The magic of music

Combine a balmy springtime breeze billowing the white sheers with a Valse (based on a theme by Bach) performed by the Bill Evans Trio and Orchestra, and you have an idyllic morning scene spirited by pleasant emotions evaporating through the atmosphere. Music captures me then transports me.  Astonishingly when I am overcome by music the melody wafts within me and beacons happy memories. Music is the ultimate tranquillizer – instant sedation with no after effects other than a calmness.

It won’t surprise those who know me well that I have a routine surrounding the music I enjoy. Sunday morning for example I devote entirely to sacred music.  My favourites are Handel, Bach and Beethoven. This spiritual theme is as intuitively echoed on CBC radio (both French and English).  Primarily however I tap into the resources of Apple Music so that I may either broadcast it on a portable sound system, in a headphone or through the car radio. I especially like that Mr. Apple automatically shifts to similar streams of music without my having to search for it. The algorithm is at times too specific – bordering on tedious – but predominantly there is a welcome variation of selections.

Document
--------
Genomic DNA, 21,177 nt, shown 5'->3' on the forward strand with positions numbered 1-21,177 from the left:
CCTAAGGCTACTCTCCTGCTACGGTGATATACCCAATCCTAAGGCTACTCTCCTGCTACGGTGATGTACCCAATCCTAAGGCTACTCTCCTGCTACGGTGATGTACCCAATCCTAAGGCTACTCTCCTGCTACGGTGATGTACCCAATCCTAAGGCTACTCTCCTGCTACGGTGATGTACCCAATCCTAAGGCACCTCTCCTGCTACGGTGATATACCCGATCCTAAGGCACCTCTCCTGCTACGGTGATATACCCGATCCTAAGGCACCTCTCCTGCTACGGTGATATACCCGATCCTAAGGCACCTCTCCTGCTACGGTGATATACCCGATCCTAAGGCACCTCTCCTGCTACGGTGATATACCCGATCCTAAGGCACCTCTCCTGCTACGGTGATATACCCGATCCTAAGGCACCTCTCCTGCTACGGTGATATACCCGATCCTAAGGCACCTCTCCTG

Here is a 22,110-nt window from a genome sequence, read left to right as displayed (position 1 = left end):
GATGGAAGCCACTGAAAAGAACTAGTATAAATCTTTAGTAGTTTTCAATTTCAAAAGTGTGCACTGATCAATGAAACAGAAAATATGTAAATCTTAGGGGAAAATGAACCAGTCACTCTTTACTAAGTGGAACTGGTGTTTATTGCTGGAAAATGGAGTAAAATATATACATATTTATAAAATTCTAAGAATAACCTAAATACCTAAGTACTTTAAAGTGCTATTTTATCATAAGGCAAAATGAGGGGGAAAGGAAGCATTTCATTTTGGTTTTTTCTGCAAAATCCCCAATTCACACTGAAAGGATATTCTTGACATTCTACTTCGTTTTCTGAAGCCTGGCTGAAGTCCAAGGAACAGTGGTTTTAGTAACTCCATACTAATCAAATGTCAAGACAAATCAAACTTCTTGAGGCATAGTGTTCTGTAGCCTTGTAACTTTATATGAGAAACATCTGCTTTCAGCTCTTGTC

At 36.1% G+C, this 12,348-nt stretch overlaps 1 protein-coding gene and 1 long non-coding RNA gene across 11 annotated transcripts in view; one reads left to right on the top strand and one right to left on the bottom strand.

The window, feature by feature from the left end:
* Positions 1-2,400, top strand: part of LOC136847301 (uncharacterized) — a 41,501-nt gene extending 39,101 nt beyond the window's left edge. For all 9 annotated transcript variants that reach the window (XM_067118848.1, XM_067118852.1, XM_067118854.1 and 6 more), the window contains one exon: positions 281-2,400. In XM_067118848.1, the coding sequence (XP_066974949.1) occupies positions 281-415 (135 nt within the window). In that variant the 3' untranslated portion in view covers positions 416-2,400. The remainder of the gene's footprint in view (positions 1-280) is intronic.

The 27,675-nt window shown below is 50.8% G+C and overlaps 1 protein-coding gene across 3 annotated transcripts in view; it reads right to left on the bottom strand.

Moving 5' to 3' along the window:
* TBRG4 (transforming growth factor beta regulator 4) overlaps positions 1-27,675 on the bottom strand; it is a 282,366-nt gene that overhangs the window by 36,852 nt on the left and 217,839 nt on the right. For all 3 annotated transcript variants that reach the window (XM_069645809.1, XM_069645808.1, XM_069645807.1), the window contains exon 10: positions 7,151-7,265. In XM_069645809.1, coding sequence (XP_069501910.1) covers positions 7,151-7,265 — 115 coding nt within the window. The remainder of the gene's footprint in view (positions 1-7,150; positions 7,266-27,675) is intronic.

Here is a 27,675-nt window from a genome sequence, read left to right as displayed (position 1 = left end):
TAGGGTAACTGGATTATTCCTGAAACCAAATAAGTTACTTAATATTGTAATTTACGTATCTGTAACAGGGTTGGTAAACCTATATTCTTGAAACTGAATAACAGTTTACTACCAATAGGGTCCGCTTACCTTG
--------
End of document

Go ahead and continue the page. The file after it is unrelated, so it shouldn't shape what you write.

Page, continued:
Johann Sebastian Bach

The cocktail hour is naturally the purview of jazz. I found when reading Jane Austen while sipping a martini the passionate swirls of the piano seldom interrupted my purpose and ambition. Some music commands attention and self-absorption; jazz music on the other hand is but a breath away from wallpaper and the babbling of a television ad. Its background nature is not to be diminished; its absence would be disruptively apparent. It is no more obscure than a fluffy white cloud in a blue sky.

During the day there is a huge choice of what I call comic or cheerful music; that is, light music (not classical) that deliberately toys with sounds and promotes gaiety. I have noticed lately that popular radio stations are more often than previously playing Latin or Eastern world music much of which is notably sentimental.

When I am writing I appreciate the exactitude and repetition of composers such as Ludovico Einaudi and Alexis Ffrench. For a more romantic bent it’s Alain Lefèvre; or Kerry Muzzey if I’m feeling especially pensive. Their performances may seem to be an enormous leap from the classical renditions of the Baroque era but their themes are inescapable and often alluring.

Since I was ten years old I have played the piano. Though I made it to Grade VIII Toronto Conservatory, I did it by the time I was fourteen years old. This gush of enthusiasm, combined with my ability to play music by ear, was regrettably the downfall of my musical progress. I stopped taking lessons and reading music. Instead I spent my time playing the pieces I loved by ear. This naturally meant a limited extension of my current training. I have since sold the Steinway salon grand piano and exchanged it for a portable electronic Korg keyboard. While there is no competition between the piano and the keyboard, the keyboard enables the addition of sounds such as organ, harpsichord, choir and strings. The keyboard persists as a “go to” resource of percussion instrumentation and the cathartic expression that accompanies it.